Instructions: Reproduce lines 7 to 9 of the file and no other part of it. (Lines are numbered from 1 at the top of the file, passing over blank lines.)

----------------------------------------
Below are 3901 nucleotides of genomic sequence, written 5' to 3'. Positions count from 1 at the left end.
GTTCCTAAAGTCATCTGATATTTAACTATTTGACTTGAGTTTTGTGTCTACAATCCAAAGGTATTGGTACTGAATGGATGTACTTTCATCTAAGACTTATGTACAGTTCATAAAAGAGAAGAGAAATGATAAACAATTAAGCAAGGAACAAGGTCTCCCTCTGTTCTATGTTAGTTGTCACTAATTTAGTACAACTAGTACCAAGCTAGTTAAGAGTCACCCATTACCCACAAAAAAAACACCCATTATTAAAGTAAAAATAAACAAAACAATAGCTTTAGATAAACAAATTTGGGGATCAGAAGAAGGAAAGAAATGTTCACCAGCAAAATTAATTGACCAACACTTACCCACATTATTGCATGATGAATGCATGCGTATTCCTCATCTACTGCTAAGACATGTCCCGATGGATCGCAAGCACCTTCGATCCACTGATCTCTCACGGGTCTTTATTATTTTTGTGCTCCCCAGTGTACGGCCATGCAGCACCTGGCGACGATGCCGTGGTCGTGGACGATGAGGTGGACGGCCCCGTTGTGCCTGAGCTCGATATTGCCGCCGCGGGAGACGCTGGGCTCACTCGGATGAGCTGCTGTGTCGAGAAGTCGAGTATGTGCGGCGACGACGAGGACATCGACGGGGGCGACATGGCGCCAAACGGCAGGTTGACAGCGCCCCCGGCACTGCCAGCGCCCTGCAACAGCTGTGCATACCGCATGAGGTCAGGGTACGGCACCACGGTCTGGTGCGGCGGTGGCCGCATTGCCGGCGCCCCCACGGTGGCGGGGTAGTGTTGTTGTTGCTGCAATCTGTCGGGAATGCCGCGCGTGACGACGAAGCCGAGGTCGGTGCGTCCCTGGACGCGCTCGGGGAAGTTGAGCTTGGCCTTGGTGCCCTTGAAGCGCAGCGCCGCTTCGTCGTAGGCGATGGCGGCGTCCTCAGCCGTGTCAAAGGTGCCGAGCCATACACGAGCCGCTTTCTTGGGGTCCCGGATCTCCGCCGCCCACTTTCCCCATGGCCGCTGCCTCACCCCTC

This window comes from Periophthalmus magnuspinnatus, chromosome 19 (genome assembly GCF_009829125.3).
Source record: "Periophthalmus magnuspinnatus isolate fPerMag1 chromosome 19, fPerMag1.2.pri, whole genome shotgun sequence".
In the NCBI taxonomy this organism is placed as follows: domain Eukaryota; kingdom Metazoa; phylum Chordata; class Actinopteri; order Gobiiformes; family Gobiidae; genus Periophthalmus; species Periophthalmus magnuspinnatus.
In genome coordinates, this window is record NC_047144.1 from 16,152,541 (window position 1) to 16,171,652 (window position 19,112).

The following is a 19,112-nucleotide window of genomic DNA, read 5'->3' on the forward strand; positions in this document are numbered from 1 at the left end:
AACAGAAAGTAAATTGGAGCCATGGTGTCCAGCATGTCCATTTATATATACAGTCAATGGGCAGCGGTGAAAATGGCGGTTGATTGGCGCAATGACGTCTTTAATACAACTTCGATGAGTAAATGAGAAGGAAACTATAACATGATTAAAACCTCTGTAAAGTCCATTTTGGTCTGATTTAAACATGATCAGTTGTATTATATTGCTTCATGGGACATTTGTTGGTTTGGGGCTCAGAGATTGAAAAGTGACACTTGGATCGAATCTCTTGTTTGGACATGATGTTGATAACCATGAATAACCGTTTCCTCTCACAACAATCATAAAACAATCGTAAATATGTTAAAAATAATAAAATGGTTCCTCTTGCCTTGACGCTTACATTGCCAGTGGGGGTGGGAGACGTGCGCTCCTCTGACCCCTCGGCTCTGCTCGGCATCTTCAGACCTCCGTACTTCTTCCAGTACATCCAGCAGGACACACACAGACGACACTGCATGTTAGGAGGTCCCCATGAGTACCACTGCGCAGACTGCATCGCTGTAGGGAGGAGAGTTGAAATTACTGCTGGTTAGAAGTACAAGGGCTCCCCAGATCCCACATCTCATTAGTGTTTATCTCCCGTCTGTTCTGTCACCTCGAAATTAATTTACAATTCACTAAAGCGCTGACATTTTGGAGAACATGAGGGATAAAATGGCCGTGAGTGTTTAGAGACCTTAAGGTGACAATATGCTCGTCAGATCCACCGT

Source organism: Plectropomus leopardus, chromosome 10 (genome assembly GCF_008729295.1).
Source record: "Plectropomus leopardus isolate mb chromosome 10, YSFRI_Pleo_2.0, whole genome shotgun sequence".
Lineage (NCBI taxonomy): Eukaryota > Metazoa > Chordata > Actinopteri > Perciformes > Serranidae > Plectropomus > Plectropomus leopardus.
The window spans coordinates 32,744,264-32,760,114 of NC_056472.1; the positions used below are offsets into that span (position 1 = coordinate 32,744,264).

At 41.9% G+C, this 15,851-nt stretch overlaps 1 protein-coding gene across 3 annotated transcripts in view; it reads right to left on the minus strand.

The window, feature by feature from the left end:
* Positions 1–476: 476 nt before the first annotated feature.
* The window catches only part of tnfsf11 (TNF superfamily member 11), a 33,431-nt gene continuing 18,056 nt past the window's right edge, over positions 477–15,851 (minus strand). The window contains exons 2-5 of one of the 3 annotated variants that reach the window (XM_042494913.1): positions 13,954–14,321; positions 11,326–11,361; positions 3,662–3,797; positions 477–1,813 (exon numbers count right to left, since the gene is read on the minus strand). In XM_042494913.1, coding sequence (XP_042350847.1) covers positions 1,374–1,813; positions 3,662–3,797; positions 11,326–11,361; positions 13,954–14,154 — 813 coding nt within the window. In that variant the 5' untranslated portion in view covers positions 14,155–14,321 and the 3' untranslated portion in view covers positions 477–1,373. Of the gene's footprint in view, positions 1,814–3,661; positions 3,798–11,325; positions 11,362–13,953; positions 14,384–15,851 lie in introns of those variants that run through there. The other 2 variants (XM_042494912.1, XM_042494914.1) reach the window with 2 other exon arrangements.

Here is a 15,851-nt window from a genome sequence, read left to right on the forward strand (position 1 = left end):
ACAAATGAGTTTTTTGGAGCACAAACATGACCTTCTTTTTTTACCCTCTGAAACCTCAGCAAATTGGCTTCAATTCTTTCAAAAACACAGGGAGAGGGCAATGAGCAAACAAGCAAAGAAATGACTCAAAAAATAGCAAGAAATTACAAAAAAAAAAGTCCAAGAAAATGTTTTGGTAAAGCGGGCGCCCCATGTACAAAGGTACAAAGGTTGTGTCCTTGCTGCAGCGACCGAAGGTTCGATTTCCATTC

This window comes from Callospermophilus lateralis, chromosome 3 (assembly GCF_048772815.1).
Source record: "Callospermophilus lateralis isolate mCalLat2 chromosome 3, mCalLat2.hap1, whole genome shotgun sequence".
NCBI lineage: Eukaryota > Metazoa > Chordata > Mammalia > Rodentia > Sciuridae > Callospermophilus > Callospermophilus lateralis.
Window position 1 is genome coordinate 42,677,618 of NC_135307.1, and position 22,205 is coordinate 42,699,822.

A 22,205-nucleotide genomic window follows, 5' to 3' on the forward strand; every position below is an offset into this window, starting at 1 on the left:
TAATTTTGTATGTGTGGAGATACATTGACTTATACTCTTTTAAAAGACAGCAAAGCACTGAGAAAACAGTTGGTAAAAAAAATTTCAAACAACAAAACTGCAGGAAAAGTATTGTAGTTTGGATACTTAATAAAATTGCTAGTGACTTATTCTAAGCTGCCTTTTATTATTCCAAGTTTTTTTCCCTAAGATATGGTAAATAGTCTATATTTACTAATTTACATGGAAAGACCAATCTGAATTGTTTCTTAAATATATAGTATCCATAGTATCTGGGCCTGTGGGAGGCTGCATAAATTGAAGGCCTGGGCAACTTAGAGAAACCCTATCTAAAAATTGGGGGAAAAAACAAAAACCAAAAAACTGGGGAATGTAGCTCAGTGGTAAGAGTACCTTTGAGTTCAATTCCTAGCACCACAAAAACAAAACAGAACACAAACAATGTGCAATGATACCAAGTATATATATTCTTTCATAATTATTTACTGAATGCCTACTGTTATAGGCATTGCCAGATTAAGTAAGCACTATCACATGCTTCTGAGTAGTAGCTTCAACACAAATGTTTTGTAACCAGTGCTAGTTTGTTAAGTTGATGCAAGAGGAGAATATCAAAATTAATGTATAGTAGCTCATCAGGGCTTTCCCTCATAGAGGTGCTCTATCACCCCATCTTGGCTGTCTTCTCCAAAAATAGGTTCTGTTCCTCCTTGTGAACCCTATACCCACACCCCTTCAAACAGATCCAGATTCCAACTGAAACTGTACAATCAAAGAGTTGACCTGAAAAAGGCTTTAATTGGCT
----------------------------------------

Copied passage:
The following is a 19,112-nucleotide window of genomic DNA, read 5'->3' on the forward strand; positions in this document are numbered from 1 at the left end:
AACAGAAAGTAAATTGGAGCCATGGTGTCCAGCATGTCCATTTATATATACAGTCAATGGGCAGCGGTGAAAATGGCGGTTGATTGGCGCAATGACGTCTTTAATACAACTTCGATGAGTAAATGAGAAGGAAACTATAACATGATTAAAACCTCTGTAAAGTCCATTTTGGTCTGATTTAAACATGATCAGTTGTATTATATTGCTTCATGGGACATTTGTTGGTTTGGGGCTCAGAGATTGAAAAGTGACACTTGGATCGAATCTCTTGTTTGGACATGATGTTGATAACCATGAATAACCGTTTCCTCTCACAACAATCATAAAACAATCGTAAATATGTTAAAAATAATAAAATGGTTCCTCTTGCCTTGACGCTTACATTGCCAGTGGGGGTGGGAGACGTGCGCTCCTCTGACCCCTCGGCTCTGCTCGGCATCTTCAGACCTCCGTACTTCTTCCAGTACATCCAGCAGGACACACACAGACGACACTGCATGTTAGGAGGTCCCCATGAGTACCACTGCGCAGACTGCATCGCTGTAGGGAGGAGAGTTGAAATTACTGCTGGTTAGAAGTACAAGGGCTCCCCAGATCCCACATCTCATTAGTGTTTATCTCCCGTCTGTTCTGTCACCTCGAAATTAATTTACAATTCACTAAAGCGCTGACATTTTGGAGAACATGAGGGATAAAATGGCCGTGAGTGTTTAGAGACCTTAAGGTGACAATATGCTCGTCAGATCCACCGT

Source organism: Plectropomus leopardus, chromosome 10 (genome assembly GCF_008729295.1).